Bankruptcies involve dividing a shrunken pie. But not all claims are equal: some lenders provide cheaper funds to firms in return for a more secure claim over the assets should things go wrong. They rank above other stakeholders, including shareholders and employees. This principle is now being trashed. On April 30th, after the failure of negotiations, Chrysler entered Chapter 11. Under the proposed scheme, secured creditors owed some $7 billion will recover 28 cents per dollar. Yet an employee health-care trust, operated at arm’s length by the United Auto Workers union, which ranks lower down the capital structure, will receive 43 cents on its $11 billion-odd of claims, as well as a majority stake in the restructured firm.
The Wall Street Journal
While the rest of the world in 1787 was governed by the whims of kings and dukes, the U.S. Constitution was established to circumscribe arbitrary government power. It would do so by establishing clear rules, equally applied to the powerful and the weak.
Fleecing lenders to pay off politically powerful interests, or governmental threats to reputation and business from a failure to toe a political line? We might expect this behavior from a Hugo Chávez. But it would never happen here, right?
The Obama administration’s behavior in the Chrysler bankruptcy is a profound challenge to the rule of law. Secured creditors — entitled to first priority payment under the “absolute priority rule” — have been browbeaten by an American president into accepting only 30 cents on the dollar of their claims. Meanwhile, the United Auto Workers union, holding junior creditor claims, will get about 50 cents on the dollar.
Proponents of government-run health care like to point out that countries with such a system spend a smaller percentage of their gross domestic product on health care than the United States. What they don’t like to mention is how those savings are achieved. For example:
Patients Lose the Right To Decide What Treatment They’ll Receive. Instead, patients receive whatever care politicians and bureaucratic number crunchers decide is “cost effective.”
Britain’s National Institute for Health and Clinical Excellence usually won’t approve a medical procedure or medicine unless its cost, divided by the number of quality-adjusted life years that it will give a patient, is no more than what it values a year of life in great health – £30,000 (about $44,820). So if you want a medical procedure that is expected to extend your life by four years but it costs $40,000 and bureaucrats decide that it will improve the quality of your life by 0.2 (death is zero, 1.0 is best possible health, and negative values can be assigned), you’re out of luck because $40,000 divided by 0.8 (4 X 0.2) is $50,000. …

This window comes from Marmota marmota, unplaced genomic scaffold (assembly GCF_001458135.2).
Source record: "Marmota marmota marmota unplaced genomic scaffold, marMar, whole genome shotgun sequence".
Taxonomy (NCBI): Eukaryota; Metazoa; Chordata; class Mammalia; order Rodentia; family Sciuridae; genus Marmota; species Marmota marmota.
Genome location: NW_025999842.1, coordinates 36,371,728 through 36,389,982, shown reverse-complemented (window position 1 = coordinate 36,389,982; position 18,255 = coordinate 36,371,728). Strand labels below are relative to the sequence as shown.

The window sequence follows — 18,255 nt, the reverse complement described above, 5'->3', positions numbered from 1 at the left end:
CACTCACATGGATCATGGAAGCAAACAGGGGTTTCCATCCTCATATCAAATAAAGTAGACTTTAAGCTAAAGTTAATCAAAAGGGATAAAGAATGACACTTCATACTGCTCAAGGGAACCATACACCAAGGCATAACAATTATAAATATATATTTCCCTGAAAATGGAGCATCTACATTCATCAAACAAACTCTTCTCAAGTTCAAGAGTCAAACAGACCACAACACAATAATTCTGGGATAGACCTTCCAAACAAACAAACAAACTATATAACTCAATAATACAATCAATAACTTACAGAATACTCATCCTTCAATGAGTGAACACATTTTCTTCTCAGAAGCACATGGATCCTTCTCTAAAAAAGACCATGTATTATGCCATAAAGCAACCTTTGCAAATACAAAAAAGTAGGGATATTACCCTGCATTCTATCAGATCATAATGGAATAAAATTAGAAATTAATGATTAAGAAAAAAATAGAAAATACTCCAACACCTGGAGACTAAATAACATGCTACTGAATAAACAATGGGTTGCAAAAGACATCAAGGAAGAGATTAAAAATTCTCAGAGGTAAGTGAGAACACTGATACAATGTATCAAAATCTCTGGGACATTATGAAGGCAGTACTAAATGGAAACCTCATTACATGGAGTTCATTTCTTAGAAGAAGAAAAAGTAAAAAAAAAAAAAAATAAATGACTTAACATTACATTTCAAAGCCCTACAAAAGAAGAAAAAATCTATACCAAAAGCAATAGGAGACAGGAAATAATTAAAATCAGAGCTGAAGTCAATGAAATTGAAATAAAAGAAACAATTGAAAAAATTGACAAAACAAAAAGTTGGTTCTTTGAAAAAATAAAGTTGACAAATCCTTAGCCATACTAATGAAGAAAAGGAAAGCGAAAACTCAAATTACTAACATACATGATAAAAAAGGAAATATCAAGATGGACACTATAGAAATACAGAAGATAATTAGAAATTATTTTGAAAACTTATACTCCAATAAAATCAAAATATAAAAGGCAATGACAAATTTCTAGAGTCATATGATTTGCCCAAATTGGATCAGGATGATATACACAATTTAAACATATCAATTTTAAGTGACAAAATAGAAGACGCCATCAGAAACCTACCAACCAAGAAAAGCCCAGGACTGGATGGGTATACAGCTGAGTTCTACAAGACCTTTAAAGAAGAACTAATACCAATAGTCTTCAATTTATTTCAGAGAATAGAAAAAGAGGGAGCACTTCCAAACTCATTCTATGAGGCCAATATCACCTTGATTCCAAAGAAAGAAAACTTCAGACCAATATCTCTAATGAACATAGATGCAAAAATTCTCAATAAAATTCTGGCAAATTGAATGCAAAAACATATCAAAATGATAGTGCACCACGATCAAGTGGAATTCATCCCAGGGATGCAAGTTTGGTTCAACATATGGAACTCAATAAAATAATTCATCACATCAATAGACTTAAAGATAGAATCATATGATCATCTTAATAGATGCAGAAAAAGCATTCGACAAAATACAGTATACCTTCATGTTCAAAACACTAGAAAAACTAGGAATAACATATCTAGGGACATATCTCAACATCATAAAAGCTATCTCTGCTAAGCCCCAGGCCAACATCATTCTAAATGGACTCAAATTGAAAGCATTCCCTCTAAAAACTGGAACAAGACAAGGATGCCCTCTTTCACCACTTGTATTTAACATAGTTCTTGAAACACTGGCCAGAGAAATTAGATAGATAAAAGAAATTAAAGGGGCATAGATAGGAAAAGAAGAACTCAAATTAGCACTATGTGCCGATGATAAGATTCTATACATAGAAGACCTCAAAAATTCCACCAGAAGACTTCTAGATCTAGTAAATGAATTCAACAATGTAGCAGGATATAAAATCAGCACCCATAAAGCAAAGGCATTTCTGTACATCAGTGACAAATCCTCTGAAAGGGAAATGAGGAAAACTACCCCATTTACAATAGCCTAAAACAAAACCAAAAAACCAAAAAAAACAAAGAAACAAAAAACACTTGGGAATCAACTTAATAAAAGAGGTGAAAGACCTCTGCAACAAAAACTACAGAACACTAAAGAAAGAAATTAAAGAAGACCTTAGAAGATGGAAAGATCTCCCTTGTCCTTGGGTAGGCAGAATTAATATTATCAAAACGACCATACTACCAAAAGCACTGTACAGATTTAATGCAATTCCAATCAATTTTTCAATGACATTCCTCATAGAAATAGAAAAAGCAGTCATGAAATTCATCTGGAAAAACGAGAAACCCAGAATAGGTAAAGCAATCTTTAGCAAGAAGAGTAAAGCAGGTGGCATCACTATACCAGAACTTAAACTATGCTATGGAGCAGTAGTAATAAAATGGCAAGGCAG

Breakthroughs in Life-Saving Treatments Are Discouraged. Countries with government-run health care save money by relying on the United States to pay the research and development costs for new medical technology and medications. If we adopt the cost-control policies that have limited innovation in other countries, everyone will suffer.
This is getting to be a habit. During the stimulus debate, President Obama exploited Caterpillar and spread exaggerated claims about the massive spending program’s effects on the manufacturer’s jobs. Caterpillar had to publicly refute Obama.
He’s moved on to his government health care takeover plans. And once again, the b.s.’er-in-chief is using private industry to float inflating promises about the massive spending program.
The health care companies have now publicly refuted Obama …
Anecdotal Democrat vs. Republican Differences, #5, 632
Democrats, in our experience, get involved in something because, on some level at least, they want to feel validated and feel important. We put ourselves in this category, because getting involved in causes coincided with many of us coming out and being rejected by families and friends. Taking part in Democrat-led volunteerism has always been a safe place for us to be welcomed, appreciated, and, actually, elevated to celebrated token status. ”This is Robby and Sebastian, and they are gay, isn’t that wonderful? This is Jorge and Xander, and they are part of the LGBTQ community and we are so glad to have them here to represent their community’s special and distinct views.”
When we go to Republican meetings for things like the USO or Special Olympics, we’re just Robby, Sebastian, Jorge, Xander, or whomever, and the special community ambassador nonsense is typically left off. Instead, Republicans tend to emphasis what we DO, in terms of jobs or skill set, whereas Dem groups focus on our sexuality and minority status.